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Logic Chopping

(also known as: quibbling, nit-picking, smokescreen, splitting-hairs, trivial objections)

Description: Using the technical tools of logic in an unhelpful and pedantic manner by focusing on trivial details instead of directly addressing the main issue in dispute.  Irrelevant over precision.

Pay close attention to this fallacy, because after reading this book, you may find yourself committing this fallacy more than any others, and certainly more often than you did before reading this book.

Logical Form:

A claim is made.
An objection is made regarding a trivial part of the claim, distracting from the main point.

Example #1:

John: Can you please help me push my car to the side of the road until the tow truck comes?

Paul: Why push it to the side of the road?  Why not just leave it?

John: It is slowing down traffic unnecessarily where it is.

Paul: Many things slow down traffic—do you feel you need to do something about all them?

John: No, but this was my fault.

Paul: Was it really? Were you the direct cause of your car breaking down?

John: Are you going to help me move this damn car or not?!

Explanation: You can see here that Paul is avoiding the request for assistance by attempting to make a deep philosophical issue out of a simple request.  While Paul may have some good points, not every situation in life calls for deep critical thought.  This situation being one of them.

Example #2:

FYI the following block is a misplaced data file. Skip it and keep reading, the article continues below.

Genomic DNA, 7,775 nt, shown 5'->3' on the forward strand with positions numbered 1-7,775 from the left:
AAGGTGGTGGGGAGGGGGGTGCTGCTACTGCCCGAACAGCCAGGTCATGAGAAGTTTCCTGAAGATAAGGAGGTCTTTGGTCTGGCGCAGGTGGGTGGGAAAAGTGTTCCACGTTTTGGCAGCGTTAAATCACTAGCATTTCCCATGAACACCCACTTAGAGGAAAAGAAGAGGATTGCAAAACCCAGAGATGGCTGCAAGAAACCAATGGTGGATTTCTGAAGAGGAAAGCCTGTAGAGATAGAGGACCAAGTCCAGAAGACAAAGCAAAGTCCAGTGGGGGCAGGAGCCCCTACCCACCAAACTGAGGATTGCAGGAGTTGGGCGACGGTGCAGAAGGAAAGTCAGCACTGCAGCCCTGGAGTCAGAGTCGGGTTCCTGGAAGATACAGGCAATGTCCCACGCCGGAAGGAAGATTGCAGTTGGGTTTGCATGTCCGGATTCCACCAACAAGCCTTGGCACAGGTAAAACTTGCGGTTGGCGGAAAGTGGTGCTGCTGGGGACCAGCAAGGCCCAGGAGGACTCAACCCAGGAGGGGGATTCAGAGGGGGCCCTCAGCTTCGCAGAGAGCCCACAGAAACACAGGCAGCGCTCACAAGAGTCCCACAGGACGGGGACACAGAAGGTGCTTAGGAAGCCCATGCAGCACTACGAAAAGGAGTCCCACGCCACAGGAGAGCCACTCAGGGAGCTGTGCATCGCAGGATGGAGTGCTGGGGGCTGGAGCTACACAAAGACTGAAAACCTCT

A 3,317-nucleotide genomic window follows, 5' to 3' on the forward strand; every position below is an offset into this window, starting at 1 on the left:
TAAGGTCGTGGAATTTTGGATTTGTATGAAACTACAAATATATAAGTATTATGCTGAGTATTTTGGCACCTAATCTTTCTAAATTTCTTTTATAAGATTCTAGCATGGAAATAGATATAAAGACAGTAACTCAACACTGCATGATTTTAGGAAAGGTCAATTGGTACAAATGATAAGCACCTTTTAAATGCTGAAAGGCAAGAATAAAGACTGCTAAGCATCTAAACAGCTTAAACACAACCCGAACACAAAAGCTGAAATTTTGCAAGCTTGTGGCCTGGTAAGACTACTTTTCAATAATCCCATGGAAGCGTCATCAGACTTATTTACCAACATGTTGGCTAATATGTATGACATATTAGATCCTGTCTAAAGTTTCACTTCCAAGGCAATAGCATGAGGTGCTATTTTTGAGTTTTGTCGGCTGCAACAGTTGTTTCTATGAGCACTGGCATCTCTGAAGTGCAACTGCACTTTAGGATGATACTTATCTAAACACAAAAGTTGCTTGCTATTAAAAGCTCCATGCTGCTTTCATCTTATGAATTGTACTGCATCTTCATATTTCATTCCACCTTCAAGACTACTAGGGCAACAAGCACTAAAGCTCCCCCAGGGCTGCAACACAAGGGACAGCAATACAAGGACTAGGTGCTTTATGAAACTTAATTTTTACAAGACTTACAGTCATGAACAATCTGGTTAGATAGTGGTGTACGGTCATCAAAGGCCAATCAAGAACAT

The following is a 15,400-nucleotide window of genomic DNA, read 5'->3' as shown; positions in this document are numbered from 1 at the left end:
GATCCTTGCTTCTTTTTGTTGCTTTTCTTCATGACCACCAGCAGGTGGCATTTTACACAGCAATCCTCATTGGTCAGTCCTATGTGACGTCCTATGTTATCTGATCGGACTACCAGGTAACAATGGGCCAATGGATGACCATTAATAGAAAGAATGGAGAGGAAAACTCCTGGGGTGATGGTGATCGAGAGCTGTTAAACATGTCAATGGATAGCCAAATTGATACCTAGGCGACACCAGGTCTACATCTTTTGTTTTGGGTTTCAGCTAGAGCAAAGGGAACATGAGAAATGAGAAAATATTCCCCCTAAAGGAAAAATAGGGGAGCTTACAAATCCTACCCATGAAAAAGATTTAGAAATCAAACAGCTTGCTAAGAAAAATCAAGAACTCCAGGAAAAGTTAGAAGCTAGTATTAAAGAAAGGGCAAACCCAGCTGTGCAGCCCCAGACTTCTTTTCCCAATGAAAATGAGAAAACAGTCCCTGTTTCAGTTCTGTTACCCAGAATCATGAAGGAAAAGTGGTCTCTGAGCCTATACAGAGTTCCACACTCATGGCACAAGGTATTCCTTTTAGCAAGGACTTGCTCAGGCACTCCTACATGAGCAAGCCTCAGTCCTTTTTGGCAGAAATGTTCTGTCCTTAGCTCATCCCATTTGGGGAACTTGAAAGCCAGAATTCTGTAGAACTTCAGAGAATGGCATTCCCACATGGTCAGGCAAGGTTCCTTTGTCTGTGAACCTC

Service Tech: Your car could use some new tires.

Bart: You have a financial interest in selling me tires, why should I trust you?

Service Tech: You brought your car to me to have it checked, sir.

Bart: I brought my car to the shop where you work.

Service Tech: So should we forget about the new tires for now?

Bart: I never suggested that.  Are you trying to use reverse psychology on me, so I will buy the tires?

Explanation: This kind of fallacy could easily be a result of someone with paranoid behavioral tendencies -- thinking the world is out to get him or her.

Exception: Of course, there is no clear line between situations that call for critical thought and those that call for reactionary obedience, but if you cross the line, hopefully, you are with people who care about you enough to tell you.

Tip: People don’t like to be made to feel inferior.  You need to know when tact and restraint are more important than being right.


Byerly, H. C. (1973). A primer of logic. Harper & Row.

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Reason: Books I & II

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Part one is about how science works even when the public thinks it doesn't. Part two will certainly ruffle some feathers by offering a reason- and science-based perspective on issues where political correctness has gone awry. Part three provides some data-driven advice for your health and well-being. Part four looks at human behavior and how we can better navigate our social worlds. In part five we put on our skeptical goggles and critically examine a few commonly-held beliefs. In the final section, we look at a few ways how we all can make the world a better place.

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